Leaving a Blueprint

There is no denying the fact that I am an older mum. I was 38 when I had Samuel and 42 when Lydia arrived.   As a result I am very conscious of the age difference between myself and my children. This normally manifests itself in how tired I feel! They say that you become more aware of the passing of time as you get older and I have found that to be very true. I have this urge to make the most of everything and to try new experiences. What has become increasingly important to me is in creating memories that will live on as my family folklore. I have a real desire to create those “do you remember” moments for my children for when I am long gone.

I have always been a fairly creative person and in the past few years my main activity has been crochet!  That is for grannies I hear you smirk! But I think crochet (and the same can be said for knitting) is making a comeback. I hope to teach my daughter to knit as my Mum taught me. But, I taught myself to crochet.

I find it very therapeutic.   When I crochet I can’t think of anything else – just the pattern and the shape that is evolving under my hands as I work. It is also so quick and easy to make up.  I have had far more success with crochet than I ever had with knitting apart from the 1970’s style poncho I made my sister (not sure why she never wears it!).

When I was seven, a friend of my mother’s made me a Christmas stocking. It is something that I treasure and that I have used for the past 40 years. It is red and has my name embroidered in gold on the side and is something that I will never part with. When my sister and I were about 13 and my brother 10 we made our Mum a Christmas stocking. We made it out of a spare sock and the felt patches that you used to get in the game of Twister. Mum knew nothing about it until we hung it up for her Christmas morning.   Like my own stocking it is something that she treasures and will not have replaced.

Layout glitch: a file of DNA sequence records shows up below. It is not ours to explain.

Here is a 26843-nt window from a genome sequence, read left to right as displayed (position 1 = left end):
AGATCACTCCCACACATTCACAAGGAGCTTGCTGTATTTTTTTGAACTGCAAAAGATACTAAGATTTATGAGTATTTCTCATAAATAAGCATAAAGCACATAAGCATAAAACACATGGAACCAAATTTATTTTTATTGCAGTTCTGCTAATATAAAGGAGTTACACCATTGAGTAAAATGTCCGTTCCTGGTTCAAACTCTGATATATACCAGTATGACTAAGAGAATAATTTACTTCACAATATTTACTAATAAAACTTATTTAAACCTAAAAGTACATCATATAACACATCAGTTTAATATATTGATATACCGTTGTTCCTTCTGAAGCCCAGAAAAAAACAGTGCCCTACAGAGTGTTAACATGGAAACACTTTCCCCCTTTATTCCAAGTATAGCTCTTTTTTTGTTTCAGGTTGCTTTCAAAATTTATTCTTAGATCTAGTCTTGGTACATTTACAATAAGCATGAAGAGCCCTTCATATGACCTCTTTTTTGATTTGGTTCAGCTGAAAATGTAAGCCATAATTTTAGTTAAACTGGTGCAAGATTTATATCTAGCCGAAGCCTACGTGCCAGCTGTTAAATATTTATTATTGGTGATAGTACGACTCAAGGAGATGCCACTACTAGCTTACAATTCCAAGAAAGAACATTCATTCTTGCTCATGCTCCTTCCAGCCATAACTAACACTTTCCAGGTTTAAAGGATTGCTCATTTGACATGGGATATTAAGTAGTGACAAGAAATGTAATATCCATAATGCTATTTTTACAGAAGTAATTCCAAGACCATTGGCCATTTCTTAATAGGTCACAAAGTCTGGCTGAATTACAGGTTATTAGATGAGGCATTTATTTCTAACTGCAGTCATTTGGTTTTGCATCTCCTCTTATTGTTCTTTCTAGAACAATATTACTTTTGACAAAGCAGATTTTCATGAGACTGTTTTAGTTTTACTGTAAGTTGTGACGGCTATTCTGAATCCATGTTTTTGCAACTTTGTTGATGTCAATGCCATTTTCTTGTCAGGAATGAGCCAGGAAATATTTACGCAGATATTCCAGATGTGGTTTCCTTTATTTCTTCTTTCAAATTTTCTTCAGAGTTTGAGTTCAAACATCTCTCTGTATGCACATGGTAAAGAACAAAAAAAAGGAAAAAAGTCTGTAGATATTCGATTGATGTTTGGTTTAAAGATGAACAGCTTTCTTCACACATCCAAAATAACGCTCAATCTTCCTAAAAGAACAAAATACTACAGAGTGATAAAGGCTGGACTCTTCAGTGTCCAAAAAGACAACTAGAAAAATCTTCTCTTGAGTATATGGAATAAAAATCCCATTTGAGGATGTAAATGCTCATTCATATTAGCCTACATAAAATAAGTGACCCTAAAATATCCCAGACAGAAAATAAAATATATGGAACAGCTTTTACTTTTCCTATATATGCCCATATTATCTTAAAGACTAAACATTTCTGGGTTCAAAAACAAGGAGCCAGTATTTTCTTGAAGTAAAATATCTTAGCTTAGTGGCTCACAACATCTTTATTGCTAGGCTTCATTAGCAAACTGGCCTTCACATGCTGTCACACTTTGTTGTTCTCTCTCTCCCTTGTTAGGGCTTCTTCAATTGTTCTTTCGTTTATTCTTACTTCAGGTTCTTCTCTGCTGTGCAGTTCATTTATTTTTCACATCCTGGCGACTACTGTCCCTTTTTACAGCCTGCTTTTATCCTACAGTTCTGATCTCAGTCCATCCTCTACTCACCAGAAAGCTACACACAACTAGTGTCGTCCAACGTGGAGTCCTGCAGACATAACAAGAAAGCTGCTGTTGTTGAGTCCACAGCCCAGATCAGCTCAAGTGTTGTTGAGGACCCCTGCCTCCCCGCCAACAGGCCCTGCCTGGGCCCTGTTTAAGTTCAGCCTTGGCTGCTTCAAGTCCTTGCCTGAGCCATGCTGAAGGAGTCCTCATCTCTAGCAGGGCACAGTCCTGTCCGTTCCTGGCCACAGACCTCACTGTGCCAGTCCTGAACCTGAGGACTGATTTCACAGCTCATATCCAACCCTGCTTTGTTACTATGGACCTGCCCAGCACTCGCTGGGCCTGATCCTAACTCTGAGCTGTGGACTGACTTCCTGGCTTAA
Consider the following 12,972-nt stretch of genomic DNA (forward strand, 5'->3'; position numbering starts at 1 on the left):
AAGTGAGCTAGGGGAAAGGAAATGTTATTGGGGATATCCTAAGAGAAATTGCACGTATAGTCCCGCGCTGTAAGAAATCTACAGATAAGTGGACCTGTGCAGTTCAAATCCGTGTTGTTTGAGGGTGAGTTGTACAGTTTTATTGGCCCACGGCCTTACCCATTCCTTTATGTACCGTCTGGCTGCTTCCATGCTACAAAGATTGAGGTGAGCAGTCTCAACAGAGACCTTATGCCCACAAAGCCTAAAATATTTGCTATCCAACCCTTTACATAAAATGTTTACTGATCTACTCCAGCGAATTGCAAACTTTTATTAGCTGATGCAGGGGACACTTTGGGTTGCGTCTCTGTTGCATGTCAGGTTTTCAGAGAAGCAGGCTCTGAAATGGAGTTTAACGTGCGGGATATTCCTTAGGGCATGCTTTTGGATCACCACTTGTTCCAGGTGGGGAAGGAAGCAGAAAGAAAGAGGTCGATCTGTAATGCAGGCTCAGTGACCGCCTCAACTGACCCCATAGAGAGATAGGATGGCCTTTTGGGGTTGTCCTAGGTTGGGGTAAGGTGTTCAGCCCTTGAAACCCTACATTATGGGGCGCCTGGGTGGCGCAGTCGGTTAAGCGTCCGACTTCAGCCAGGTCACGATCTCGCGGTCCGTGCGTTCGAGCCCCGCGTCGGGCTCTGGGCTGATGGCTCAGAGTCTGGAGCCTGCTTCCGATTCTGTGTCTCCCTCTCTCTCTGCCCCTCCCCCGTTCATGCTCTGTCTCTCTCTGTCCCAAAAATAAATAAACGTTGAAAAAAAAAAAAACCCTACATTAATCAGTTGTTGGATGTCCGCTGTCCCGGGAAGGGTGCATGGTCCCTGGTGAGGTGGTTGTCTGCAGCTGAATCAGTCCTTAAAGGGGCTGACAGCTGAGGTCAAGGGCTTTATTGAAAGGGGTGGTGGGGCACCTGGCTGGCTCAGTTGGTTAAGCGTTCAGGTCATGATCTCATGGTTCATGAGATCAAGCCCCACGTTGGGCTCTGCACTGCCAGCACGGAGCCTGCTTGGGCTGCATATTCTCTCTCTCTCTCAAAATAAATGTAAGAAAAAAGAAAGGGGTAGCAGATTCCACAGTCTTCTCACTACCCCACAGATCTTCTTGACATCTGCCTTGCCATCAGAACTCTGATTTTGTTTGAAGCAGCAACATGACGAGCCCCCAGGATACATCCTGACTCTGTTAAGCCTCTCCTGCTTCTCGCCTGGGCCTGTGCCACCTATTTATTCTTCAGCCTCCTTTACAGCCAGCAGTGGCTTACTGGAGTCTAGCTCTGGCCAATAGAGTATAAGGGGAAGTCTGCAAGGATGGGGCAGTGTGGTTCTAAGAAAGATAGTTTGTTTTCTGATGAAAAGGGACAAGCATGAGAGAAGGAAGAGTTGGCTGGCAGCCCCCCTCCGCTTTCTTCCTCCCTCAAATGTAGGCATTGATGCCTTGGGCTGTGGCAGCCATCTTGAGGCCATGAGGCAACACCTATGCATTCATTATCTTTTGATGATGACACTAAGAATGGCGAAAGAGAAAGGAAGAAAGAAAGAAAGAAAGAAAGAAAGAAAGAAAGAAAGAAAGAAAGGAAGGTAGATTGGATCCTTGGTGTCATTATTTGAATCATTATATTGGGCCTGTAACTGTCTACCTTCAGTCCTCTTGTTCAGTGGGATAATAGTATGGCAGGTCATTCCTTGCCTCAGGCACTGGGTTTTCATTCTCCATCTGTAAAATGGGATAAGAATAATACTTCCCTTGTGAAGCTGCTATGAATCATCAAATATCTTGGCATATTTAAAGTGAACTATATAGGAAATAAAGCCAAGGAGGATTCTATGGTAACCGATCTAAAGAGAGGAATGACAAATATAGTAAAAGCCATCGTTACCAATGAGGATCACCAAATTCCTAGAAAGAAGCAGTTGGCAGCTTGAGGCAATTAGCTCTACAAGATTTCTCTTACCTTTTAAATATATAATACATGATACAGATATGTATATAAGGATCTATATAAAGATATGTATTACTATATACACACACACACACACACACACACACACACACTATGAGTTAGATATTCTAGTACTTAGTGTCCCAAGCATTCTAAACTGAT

There is something very special about having a handmade Christmas stocking. That is the reason why I taught myself to crochet with the intent of making my children and my niece a beautiful stocking each. I am actually very proud of the result. They may not be perfect but my pleasure on hearing my niece say that she “would treasure it forever” means that I achieved what I set out to.   I then made my husband one in the shape of a carrot complete with beads for the hairy bits (the carrot not my husband!) one for my brother-in-law in the colours of the flag of his home country, and one each for the family dogs, plus the one for Lydia’s toy puppy (along with his special blanket!)

For me these are family moments to treasure and I get enormous enjoyment each year at Christmas when my family hang up the stockings that I have made.

So I hope in years to come when I too am but a memory,  that my children will think of me and say “do you remember when Mum made our Christmas stockings”.  Although knowing my luck it is more likely to be:

Samuel:  “Lydia, do you remember that hideous poncho that Mum made Aunty”.

Lydia:  “Yes Samuel, and she made one for me too!………….”


All stocking patterns from “Crocheted Christmas Stockings” by Grace Kaplan



2 thoughts on “Leaving a Blueprint

  1. Oh to memories. Our house in December every year is “Mum’s Christmas” as in my dear Mum. My children sadly never met her nor my Dad, but stories, legacies and memories are frequently recalled and we laugh deeply about everything including life without phones. My Olivia frequently asks “but what did you play when the world was non digi and black and white”.


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